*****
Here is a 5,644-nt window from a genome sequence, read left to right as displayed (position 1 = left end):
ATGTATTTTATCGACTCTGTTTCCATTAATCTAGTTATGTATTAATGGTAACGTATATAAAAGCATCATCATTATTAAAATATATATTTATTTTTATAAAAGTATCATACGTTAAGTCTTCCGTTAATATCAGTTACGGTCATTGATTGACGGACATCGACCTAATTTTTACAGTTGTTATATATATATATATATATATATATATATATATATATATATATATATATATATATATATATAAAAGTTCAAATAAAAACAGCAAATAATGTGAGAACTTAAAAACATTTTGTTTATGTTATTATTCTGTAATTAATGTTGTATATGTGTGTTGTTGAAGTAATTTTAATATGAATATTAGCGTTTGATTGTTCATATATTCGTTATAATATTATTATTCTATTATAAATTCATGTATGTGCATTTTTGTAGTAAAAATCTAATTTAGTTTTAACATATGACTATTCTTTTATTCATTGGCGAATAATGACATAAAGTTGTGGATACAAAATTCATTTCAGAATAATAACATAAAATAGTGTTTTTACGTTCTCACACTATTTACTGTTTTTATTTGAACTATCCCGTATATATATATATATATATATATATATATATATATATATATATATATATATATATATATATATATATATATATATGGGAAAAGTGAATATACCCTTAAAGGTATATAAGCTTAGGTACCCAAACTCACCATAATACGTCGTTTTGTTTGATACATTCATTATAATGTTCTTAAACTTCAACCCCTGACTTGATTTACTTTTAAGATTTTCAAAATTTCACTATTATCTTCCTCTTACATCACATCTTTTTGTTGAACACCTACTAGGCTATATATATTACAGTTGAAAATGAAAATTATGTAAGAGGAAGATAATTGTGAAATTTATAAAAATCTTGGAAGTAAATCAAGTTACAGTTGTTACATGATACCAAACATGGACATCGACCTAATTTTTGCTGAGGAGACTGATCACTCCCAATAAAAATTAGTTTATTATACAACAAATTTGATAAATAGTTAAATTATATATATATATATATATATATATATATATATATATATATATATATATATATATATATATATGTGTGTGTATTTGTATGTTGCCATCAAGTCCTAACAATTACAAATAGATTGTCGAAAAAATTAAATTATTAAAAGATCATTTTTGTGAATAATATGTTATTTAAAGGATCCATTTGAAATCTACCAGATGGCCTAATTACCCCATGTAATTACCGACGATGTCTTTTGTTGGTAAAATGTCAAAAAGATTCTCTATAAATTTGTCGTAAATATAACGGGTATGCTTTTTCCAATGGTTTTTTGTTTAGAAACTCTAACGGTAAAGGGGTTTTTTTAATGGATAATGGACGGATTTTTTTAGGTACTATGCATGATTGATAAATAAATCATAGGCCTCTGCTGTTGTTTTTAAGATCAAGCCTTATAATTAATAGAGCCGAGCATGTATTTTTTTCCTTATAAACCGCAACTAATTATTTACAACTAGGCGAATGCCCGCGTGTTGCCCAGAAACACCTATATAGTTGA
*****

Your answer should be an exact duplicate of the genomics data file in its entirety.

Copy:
Here is a 5,644-nt window from a genome sequence, read left to right as displayed (position 1 = left end):
ATGTATTTTATCGACTCTGTTTCCATTAATCTAGTTATGTATTAATGGTAACGTATATAAAAGCATCATCATTATTAAAATATATATTTATTTTTATAAAAGTATCATACGTTAAGTCTTCCGTTAATATCAGTTACGGTCATTGATTGACGGACATCGACCTAATTTTTACAGTTGTTATATATATATATATATATATATATATATATATATATATATATATATATATATATATATATAAAAGTTCAAATAAAAACAGCAAATAATGTGAGAACTTAAAAACATTTTGTTTATGTTATTATTCTGTAATTAATGTTGTATATGTGTGTTGTTGAAGTAATTTTAATATGAATATTAGCGTTTGATTGTTCATATATTCGTTATAATATTATTATTCTATTATAAATTCATGTATGTGCATTTTTGTAGTAAAAATCTAATTTAGTTTTAACATATGACTATTCTTTTATTCATTGGCGAATAATGACATAAAGTTGTGGATACAAAATTCATTTCAGAATAATAACATAAAATAGTGTTTTTACGTTCTCACACTATTTACTGTTTTTATTTGAACTATCCCGTATATATATATATATATATATATATATATATATATATATATATATATATATATATATATATATATATATATATATGGGAAAAGTGAATATACCCTTAAAGGTATATAAGCTTAGGTACCCAAACTCACCATAATACGTCGTTTTGTTTGATACATTCATTATAATGTTCTTAAACTTCAACCCCTGACTTGATTTACTTTTAAGATTTTCAAAATTTCACTATTATCTTCCTCTTACATCACATCTTTTTGTTGAACACCTACTAGGCTATATATATTACAGTTGAAAATGAAAATTATGTAAGAGGAAGATAATTGTGAAATTTATAAAAATCTTGGAAGTAAATCAAGTTACAGTTGTTACATGATACCAAACATGGACATCGACCTAATTTTTGCTGAGGAGACTGATCACTCCCAATAAAAATTAGTTTATTATACAACAAATTTGATAAATAGTTAAATTATATATATATATATATATATATATATATATATATATATATATATATATATATATATATATATGTGTGTGTATTTGTATGTTGCCATCAAGTCCTAACAATTACAAATAGATTGTCGAAAAAATTAAATTATTAAAAGATCATTTTTGTGAATAATATGTTATTTAAAGGATCCATTTGAAATCTACCAGATGGCCTAATTACCCCATGTAATTACCGACGATGTCTTTTGTTGGTAAAATGTCAAAAAGATTCTCTATAAATTTGTCGTAAATATAACGGGTATGCTTTTTCCAATGGTTTTTTGTTTAGAAACTCTAACGGTAAAGGGGTTTTTTTAATGGATAATGGACGGATTTTTTTAGGTACTATGCATGATTGATAAATAAATCATAGGCCTCTGCTGTTGTTTTTAAGATCAAGCCTTATAATTAATAGAGCCGAGCATGTATTTTTTTCCTTATAAACCGCAACTAATTATTTACAACTAGGCGAATGCCCGCGTGTTGCCCAGAAACACCTATATAGTTGA